The character of the country had now entirely changed. The south-east wind sweeping over the Indian ocean reached the land laden with moisture, which was deposited in abundance on the lowest terrace, in decreasing quantities on each succeeding plateau, and least of all on the vast plain in the interior. The farther to the north-east one proceeds the more is this perceptible, until the rich vegetation of the shore forms a striking contrast to the desert belt in the same latitudes on the Atlantic side.

As band after band was thrown off along the southern and south-eastern coast, and Bush girls were continually incorporated, the most advanced party at length probably contained more Bushman than pure Hottentot blood. It was so gradually absorbed, however, that it was assimilated, for these little tribes preserved the Hottentot customs and mode of living, and carried on hostilities with the Bushmen just as if they were wholly unconnected with those savages. Along this coast the Hottentots were never so numerous as along the shore of the Atlantic south of the Orange river. There were wide gaps between the various tribes or distinct bands, which were occupied solely by the aboriginal hunters. At the beginning of the sixteenth century of our era the Hottentots extended thus in a thin line, or rather a series of dots at varying distances from each other, from Walfish Bay on the western coast round to the mouth of the Umtamvuna river on the south-eastern, beyond which there is no indication that they ever advanced.

The cause of their being so thinly scattered along this line was their depending almost entirely upon milk for subsistence. They needed a large number of cows and ewes, and consequently a great extent of pasture for each separate community, as the cattle belonging to all the families composing it were herded together for reasons of safety, and were driven from place to place according to the state of the grass. As soon as a community became so large that this was impossible or even inconvenient, a swarm was of necessity thrown off, and moved to a distance in order to acquire a new pasture of sufficient extent for its use. The offshoot might for a time consider itself a dependency of the parent band, or a clan of the tribe, but the tendency would soon be towards perfect independence. There was no other way of extension, for a party moving needed to be strong enough to protect itself and its cattle from Bushmen and ravenous animals. For a. single family, or even two or three families together, to settle separately on the pasture of a tribe and to keep up connection with the main body was not possible. Each Hottentot community was thus compact, but limited in number to a few hundred or at most to a couple of thousand souls. It occupied a single village, or kraal as now generally termed.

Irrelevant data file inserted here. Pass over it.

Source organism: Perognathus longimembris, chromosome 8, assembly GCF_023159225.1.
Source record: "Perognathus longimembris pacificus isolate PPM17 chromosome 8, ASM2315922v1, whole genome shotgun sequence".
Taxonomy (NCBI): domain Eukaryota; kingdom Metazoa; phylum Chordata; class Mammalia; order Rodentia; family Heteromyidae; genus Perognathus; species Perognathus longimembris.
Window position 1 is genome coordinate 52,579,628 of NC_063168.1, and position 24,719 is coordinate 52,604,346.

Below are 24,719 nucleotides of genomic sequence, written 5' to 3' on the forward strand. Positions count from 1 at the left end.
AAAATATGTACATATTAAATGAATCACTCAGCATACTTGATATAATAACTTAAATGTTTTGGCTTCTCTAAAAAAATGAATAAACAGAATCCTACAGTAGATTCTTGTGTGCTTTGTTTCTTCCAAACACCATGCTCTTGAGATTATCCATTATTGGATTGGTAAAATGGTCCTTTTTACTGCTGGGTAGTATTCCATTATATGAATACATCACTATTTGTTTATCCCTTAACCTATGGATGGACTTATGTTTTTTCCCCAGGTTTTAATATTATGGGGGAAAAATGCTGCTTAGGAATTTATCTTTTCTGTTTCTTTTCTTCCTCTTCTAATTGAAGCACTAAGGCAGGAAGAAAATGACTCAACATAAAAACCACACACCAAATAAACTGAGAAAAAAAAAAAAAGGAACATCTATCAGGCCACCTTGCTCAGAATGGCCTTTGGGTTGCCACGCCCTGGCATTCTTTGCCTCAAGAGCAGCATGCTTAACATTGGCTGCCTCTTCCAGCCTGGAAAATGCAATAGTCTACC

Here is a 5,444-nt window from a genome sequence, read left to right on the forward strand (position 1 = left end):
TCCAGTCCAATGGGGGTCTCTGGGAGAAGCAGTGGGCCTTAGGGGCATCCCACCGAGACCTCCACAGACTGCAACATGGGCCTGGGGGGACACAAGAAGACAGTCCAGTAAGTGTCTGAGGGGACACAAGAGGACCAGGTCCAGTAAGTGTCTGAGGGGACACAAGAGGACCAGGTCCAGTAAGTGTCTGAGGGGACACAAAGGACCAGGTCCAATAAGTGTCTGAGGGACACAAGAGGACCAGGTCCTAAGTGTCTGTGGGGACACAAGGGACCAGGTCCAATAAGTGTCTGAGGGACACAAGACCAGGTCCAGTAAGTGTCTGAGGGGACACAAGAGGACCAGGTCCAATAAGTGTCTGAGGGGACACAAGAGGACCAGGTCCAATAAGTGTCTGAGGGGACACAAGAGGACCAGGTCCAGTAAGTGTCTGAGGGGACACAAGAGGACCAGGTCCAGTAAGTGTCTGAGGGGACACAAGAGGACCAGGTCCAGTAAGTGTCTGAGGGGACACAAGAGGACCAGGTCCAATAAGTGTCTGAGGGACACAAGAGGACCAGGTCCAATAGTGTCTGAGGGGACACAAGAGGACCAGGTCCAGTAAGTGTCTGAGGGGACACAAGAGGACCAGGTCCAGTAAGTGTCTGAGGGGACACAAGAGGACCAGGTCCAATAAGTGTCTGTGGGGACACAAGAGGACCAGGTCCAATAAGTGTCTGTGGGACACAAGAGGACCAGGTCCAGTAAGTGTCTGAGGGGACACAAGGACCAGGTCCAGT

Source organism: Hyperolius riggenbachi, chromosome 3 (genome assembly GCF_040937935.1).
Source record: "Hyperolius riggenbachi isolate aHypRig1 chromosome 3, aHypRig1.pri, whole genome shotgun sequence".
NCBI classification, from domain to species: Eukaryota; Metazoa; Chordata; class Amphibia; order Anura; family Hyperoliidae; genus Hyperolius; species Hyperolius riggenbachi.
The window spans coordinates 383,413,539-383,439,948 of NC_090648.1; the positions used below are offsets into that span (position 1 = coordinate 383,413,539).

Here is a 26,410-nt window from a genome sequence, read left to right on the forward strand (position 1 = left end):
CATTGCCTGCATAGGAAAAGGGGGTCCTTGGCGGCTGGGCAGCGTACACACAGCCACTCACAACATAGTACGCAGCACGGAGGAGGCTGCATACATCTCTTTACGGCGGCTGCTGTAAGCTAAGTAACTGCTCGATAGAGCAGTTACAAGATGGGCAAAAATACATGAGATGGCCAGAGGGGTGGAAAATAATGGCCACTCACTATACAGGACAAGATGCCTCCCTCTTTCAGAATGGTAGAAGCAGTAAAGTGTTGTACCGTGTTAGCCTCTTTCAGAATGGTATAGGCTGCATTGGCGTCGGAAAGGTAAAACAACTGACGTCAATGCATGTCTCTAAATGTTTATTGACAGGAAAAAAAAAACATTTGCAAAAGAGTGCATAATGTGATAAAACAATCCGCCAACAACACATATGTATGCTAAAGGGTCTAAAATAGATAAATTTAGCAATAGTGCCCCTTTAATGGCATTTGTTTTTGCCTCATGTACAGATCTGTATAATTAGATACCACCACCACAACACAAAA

From the neighbourhood of the kraal the Bushmen were cleared off as far as possible, but in many instances they still occupied the mountains and seized every opportunity to plunder cattle from the intruders and to put any stray individual of either sex to death. The feeling between the two peoples was in general one of intense animosity, though there were occasional instances of a compact between a Hottentot tribe and the Bushmen in its neighbourhood, under which the former provided food in times of great distress, and the latter acted as scouts and gave warning of any approaching danger. This was only the case, however, when the Bushmen were so reduced in number as to be incapable of carrying on war.

The great interior of the country was undisturbed by the intruders, but it did not always offer an asylum to the dispossessed people. Each little band of Bushmen had there its own hunting grounds, and resented intrusion upon them as much by individuals of kindred blood as by strangers. Then they were strongly attached to the localities in which they had lived from childhood, and in many instances preferred to die rather than abandon them. Still there were some who, under exceptional circumstances, made their wav to localities far distant from the tracts they had lost, and established themselves anew on a wild mountain or an arid plain, dispossessing previous occupants as they had themselves been dispossessed of their former abode.

Such was the manner of the occupation of the South African coast by the Hottentots, and such were the effects of the invasion upon the earlier inhabitants.

The Hottentots termed themselves Khoikhoi, men of men, as they prided themselves upon their superiority over the savage hunters, and in fact they were considerably more advanced towards civilisation than the Bushmen, though a stranger at first sight might not have seen much difference in personal appearance between the two. A little observation, however, would have shown that the Bushmen were not only smaller and uglier, but that their faces were broader, their eyes not nearly as full and bright, their lobeless ears rounder in shape, and their chins less prominent. Their wild expression also was not observed in the Hottentot face.